Pink Wall review – time-hopping down romance’s rocky road | Peter Bradshaw’s film of the week | Film

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Tom Cullen is the actor who had his breakthrough in Andrew Haigh’s contemporary romantic drama Weekend in 2011; now he makes an interesting and worthwhile debut as writer-director with Pink Wall, an intimate, scenes-from-a-relationship movie. We see various moments from various years in the time that a certain troubled couple are together, and the reshuffling of the narrative order somehow accentuates the poignant entropy as things fall apart.

Jay Duplass plays Leon, an amiable, unambitious American guy in London with vague plans to become a photographer, but who likes hanging out in his flat cooking, listening to music and smoking weed, generally savouring the solo mood of directionless creativity and fun. (There’s a moment when, slightly loopy from solitude, he self-satirically calls out “Lovely balloons!” at something he’s seen out of the window and bursts out laughing. I did, too.)

Leon falls in love with Jenna, who is exactly wrong for him or maybe exactly right. She is a formidably smart, professionally driven TV producer played by Tatiana Maslany, renowned for her bravura multi-personality performance in the BBC America sci-fi thriller Orphan Black, and with whom Cullen acted in a comparable film from 2016 called The Other Half. Jenna might herself have feelings for her best female friend that she has never entirely dealt with, and which get buried by the reality of this new heterosexual situation with Leon.

Cullen shows that their entire relationship might stem from Jenna’s unexpressed gratitude for the piercingly important insight that Leon had into Jenna at the very beginning of their life together when they were just living a studenty existence, with no idea of the future. Leon tells Jenna that with her fierce focus and talent for organising people and making things happen, she should be a producer. And he is right. Inevitably, her career takes off, but he is becalmed, and issues about sexuality, monogamy and children become more difficult and painful.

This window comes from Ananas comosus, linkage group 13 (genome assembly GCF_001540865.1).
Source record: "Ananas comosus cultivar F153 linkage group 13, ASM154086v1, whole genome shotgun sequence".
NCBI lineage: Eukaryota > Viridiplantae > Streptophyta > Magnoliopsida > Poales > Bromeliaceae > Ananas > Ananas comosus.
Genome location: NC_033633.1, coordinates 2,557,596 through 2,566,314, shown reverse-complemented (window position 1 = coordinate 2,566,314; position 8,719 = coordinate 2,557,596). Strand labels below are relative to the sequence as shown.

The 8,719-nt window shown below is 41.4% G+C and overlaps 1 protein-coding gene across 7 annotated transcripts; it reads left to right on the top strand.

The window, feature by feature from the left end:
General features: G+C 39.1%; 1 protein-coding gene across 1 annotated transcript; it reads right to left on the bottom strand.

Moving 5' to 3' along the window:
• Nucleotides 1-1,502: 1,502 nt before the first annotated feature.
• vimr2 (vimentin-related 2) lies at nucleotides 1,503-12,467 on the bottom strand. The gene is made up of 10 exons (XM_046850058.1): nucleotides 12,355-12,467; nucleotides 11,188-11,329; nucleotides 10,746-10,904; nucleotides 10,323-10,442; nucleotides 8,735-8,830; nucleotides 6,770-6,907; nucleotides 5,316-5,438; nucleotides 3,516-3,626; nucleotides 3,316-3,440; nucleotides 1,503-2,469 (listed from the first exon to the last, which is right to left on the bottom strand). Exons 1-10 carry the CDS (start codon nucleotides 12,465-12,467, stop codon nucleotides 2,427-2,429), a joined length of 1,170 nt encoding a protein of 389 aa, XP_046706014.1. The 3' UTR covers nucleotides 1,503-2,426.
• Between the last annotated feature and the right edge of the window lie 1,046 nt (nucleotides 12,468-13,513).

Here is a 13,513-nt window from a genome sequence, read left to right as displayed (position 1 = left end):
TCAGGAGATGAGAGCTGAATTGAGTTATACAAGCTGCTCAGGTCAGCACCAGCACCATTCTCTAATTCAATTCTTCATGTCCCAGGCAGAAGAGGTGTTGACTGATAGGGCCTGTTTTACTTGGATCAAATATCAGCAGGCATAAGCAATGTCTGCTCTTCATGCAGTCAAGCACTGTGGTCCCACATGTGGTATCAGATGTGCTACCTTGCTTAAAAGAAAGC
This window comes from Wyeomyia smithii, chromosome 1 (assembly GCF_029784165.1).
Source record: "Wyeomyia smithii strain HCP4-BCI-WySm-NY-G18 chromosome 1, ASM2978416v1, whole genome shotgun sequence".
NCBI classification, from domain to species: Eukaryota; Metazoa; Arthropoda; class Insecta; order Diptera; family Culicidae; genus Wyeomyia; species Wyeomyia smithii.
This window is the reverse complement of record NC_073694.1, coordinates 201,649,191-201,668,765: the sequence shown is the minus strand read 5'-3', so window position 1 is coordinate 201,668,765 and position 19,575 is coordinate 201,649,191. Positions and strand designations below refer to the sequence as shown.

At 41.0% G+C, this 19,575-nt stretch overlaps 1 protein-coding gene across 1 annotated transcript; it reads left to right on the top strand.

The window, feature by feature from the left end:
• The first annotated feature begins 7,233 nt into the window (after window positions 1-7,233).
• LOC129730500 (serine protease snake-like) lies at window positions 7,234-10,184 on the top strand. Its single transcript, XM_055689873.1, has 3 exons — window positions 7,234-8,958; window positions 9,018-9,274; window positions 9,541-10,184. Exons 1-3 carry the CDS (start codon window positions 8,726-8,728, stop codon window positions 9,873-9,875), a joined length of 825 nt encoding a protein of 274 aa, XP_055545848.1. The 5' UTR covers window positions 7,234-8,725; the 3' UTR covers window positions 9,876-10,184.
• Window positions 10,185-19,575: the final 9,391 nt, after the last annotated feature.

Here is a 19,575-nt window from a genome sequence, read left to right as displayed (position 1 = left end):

Perhaps the biggest moment of the film comes at the very beginning when, some way into their relationship, Leon and Jenna go out for a pub lunch with her mum and brother – the conversation is barrelling along pretty nicely and then takes a sudden, unexpected left turn. Duplass shows how Leon has been taken aback by something said and Maslany turns her character’s behaviour on a sixpence from cordiality to something very different.

The faultline has been laid open for us. And the rest of the scene plays out in a break-up/make-up structure that is confidently presented by Maslany and Duplass but repeats elsewhere in the film, and is indicative of something slightly actor-ish about the drama.

Wild in the country … Pink Wall



Wild in the country … Pink Wall

That isn’t to say there aren’t many great touches. I loved Leon and Jenna’s relationship opening up to the ecstatic accompaniment of the Meters’ song Cissy Strut and Leon’s spacey interpretation of the music. And cinematographer Bobby Shore has an interesting closeup on Maslany in a party scene when Leon is regaling everyone with a bizarre anecdote about when he was a kid and was trying to look at his own anus in the bathroom with the help of a mirror and his dad walked in on him.

Leon plays it as an outrageously and obviously funny story, but the shot of Jenna’s fractionally uncertain smile tells us something more complicated. Has she heard that anecdote before? Does she entirely like the performative side of Leon here? Has she, in fact, picked up on something that Leon doesn’t entirely realise: that this anecdote is part of a carefully curated and edited story about his relationship with his father, which was actually very unhappy?

And so the drama zigzags back and forth along the timeline, culminating in a powerful exchange taking place on an outdoor hike. With some self-consciousness, Leon makes what he considers to be a lovely, relationship-saving gesture, intended to bring about what he (and we, the audience) might assume is the imminent happy ending. But that is not how it pans out, and I admired how Cullen tries to absorb the uncinematic messiness of real life.

Pink Wall can be a bit contrived at times, with situations that have been rather effortfully created. But there are strong, forthright performances from Maslany and Duplass as the lovers who were never meant to be.

Pink Wall is released in the UK on 13 December.

Source: The Guardian
Keyword: Pink Wall review – time-hopping down romance’s rocky road | Peter Bradshaw’s film of the week | Film

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